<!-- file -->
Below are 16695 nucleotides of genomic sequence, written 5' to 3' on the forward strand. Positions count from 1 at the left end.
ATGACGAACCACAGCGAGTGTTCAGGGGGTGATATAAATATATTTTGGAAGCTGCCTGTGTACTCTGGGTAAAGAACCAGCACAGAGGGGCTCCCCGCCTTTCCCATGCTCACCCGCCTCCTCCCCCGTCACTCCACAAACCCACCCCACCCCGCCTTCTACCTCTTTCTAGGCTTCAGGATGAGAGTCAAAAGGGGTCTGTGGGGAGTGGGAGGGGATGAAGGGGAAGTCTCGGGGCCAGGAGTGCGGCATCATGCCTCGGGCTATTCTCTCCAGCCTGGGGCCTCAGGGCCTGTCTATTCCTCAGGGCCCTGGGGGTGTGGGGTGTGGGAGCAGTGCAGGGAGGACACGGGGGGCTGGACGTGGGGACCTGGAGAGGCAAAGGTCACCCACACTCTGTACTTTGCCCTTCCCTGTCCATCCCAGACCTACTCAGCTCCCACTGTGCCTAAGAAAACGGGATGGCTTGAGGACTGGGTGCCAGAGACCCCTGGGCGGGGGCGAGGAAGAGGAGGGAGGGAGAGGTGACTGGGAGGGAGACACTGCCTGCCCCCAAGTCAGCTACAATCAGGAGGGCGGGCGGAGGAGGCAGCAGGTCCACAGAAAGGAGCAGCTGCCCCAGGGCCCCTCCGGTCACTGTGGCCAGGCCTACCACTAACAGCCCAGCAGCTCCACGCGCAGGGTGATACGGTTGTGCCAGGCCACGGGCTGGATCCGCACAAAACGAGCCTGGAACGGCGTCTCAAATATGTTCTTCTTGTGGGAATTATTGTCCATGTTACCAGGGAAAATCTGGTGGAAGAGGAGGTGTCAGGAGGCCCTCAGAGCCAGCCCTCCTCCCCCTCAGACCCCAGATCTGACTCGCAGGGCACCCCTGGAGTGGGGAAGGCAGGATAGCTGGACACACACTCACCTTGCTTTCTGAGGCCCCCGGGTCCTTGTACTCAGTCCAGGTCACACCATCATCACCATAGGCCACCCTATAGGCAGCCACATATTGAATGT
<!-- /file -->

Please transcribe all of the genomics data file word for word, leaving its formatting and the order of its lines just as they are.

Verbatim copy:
Below are 16695 nucleotides of genomic sequence, written 5' to 3' on the forward strand. Positions count from 1 at the left end.
ATGACGAACCACAGCGAGTGTTCAGGGGGTGATATAAATATATTTTGGAAGCTGCCTGTGTACTCTGGGTAAAGAACCAGCACAGAGGGGCTCCCCGCCTTTCCCATGCTCACCCGCCTCCTCCCCCGTCACTCCACAAACCCACCCCACCCCGCCTTCTACCTCTTTCTAGGCTTCAGGATGAGAGTCAAAAGGGGTCTGTGGGGAGTGGGAGGGGATGAAGGGGAAGTCTCGGGGCCAGGAGTGCGGCATCATGCCTCGGGCTATTCTCTCCAGCCTGGGGCCTCAGGGCCTGTCTATTCCTCAGGGCCCTGGGGGTGTGGGGTGTGGGAGCAGTGCAGGGAGGACACGGGGGGCTGGACGTGGGGACCTGGAGAGGCAAAGGTCACCCACACTCTGTACTTTGCCCTTCCCTGTCCATCCCAGACCTACTCAGCTCCCACTGTGCCTAAGAAAACGGGATGGCTTGAGGACTGGGTGCCAGAGACCCCTGGGCGGGGGCGAGGAAGAGGAGGGAGGGAGAGGTGACTGGGAGGGAGACACTGCCTGCCCCCAAGTCAGCTACAATCAGGAGGGCGGGCGGAGGAGGCAGCAGGTCCACAGAAAGGAGCAGCTGCCCCAGGGCCCCTCCGGTCACTGTGGCCAGGCCTACCACTAACAGCCCAGCAGCTCCACGCGCAGGGTGATACGGTTGTGCCAGGCCACGGGCTGGATCCGCACAAAACGAGCCTGGAACGGCGTCTCAAATATGTTCTTCTTGTGGGAATTATTGTCCATGTTACCAGGGAAAATCTGGTGGAAGAGGAGGTGTCAGGAGGCCCTCAGAGCCAGCCCTCCTCCCCCTCAGACCCCAGATCTGACTCGCAGGGCACCCCTGGAGTGGGGAAGGCAGGATAGCTGGACACACACTCACCTTGCTTTCTGAGGCCCCCGGGTCCTTGTACTCAGTCCAGGTCACACCATCATCACCATAGGCCACCCTATAGGCAGCCACATATTGAATGT